The Tennessee Dept of Employment Security announced that all employers will see a .6% reduction in their state unemployment insurance rate starting July 1 (the beginning of the 3rd quarter).
As a result of the recession of 2008 and the tremendous demand on state unemployment funds, the depletion of the state’s unemployment insurance trust fund resulted in an increase in SUTA taxable wages from $7,000 to $9,000 and the implementation of a .6% surcharge on all tax rates. The current trust fund balance now exceeds $750,000,000 (tier 5). Thus the Dept announced that the .6% surcharge would be permanently removed as of July 1, 2013. All employers will see this reduction in their tax rates when their rate change notice is sent out in August. A “temporary” tax surcharge that actually was temporary!
Payroll Service depts should also take note that employers will see that on the coming tax rate notice, the state will provide information on a system implemented to allow employers to review and question a state unemployment tax rate increase that is a result of benefits paid.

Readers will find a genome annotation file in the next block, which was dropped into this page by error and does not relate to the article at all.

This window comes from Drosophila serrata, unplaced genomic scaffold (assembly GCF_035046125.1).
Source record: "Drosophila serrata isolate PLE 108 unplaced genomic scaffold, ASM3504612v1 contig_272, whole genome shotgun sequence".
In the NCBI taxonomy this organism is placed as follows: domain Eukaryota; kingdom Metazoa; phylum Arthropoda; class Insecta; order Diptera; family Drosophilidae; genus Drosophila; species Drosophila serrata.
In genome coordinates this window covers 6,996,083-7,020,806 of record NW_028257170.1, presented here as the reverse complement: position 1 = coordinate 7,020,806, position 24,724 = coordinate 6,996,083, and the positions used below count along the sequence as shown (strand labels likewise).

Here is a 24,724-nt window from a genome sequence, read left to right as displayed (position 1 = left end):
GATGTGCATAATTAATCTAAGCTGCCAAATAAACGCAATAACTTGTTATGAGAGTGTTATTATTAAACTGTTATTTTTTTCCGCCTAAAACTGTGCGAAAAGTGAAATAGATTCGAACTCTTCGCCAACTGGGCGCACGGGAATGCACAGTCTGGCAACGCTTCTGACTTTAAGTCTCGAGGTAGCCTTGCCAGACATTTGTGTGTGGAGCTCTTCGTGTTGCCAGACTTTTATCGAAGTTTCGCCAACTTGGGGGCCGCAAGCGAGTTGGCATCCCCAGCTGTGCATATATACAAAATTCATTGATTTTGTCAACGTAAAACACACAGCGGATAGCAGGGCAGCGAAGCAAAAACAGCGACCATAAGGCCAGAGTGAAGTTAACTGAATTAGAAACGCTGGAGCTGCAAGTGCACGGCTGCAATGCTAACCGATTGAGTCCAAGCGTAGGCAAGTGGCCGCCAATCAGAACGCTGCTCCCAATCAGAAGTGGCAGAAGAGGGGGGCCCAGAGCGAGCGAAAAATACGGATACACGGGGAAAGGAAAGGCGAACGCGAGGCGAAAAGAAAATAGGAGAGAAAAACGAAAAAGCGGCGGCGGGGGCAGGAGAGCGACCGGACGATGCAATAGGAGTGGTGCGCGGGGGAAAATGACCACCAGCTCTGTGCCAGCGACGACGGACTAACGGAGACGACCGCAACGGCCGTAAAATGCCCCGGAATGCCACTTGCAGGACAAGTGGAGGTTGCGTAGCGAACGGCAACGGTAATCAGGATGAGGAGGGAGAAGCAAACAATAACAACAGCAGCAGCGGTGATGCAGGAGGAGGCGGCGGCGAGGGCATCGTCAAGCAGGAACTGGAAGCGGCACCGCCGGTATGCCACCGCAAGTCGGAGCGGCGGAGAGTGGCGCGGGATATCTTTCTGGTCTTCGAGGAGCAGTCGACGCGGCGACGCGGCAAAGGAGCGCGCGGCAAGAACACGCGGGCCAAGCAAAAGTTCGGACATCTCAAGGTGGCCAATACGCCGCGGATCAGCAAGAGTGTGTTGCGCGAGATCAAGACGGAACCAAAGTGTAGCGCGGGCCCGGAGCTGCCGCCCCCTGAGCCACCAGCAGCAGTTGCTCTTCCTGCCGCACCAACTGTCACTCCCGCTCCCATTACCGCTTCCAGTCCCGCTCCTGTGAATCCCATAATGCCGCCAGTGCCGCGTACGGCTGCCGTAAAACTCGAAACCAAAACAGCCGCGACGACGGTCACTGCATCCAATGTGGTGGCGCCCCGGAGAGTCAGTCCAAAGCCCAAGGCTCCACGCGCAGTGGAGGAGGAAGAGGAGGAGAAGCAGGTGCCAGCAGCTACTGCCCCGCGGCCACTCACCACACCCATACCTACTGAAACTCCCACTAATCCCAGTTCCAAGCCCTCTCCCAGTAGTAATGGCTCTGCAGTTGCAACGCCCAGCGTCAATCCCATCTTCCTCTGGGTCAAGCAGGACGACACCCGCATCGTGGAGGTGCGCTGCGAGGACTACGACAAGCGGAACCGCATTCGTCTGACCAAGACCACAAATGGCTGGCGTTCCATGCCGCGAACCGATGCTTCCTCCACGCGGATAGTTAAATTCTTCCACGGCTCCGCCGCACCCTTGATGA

All employers have an individual SUTA account with a balance depending upon two factors:
- How much has the employer contributed into the account with their quarterly SUTA payments
- How much has been paid out in unemployment benefits to former employees.
An employer’s rate is a direct function of this account balance. The more benefits paid out in relation to the amount contributed, the higher an employer’s SUTA rate will be. This is why employers always want to carefully review all claims against their SUTA account and verify their validity.
This quarter, the state has implemented a system that will allow employers to review all claims against their account for the past year and how they relate to their SUTA rate. If the employer wishes to question those benefits and appeal a rate increase, they have 30 days to do so. Employers should take note of the URL and the code required to get onto the states site that will be defined on their SUTA notice this quarter.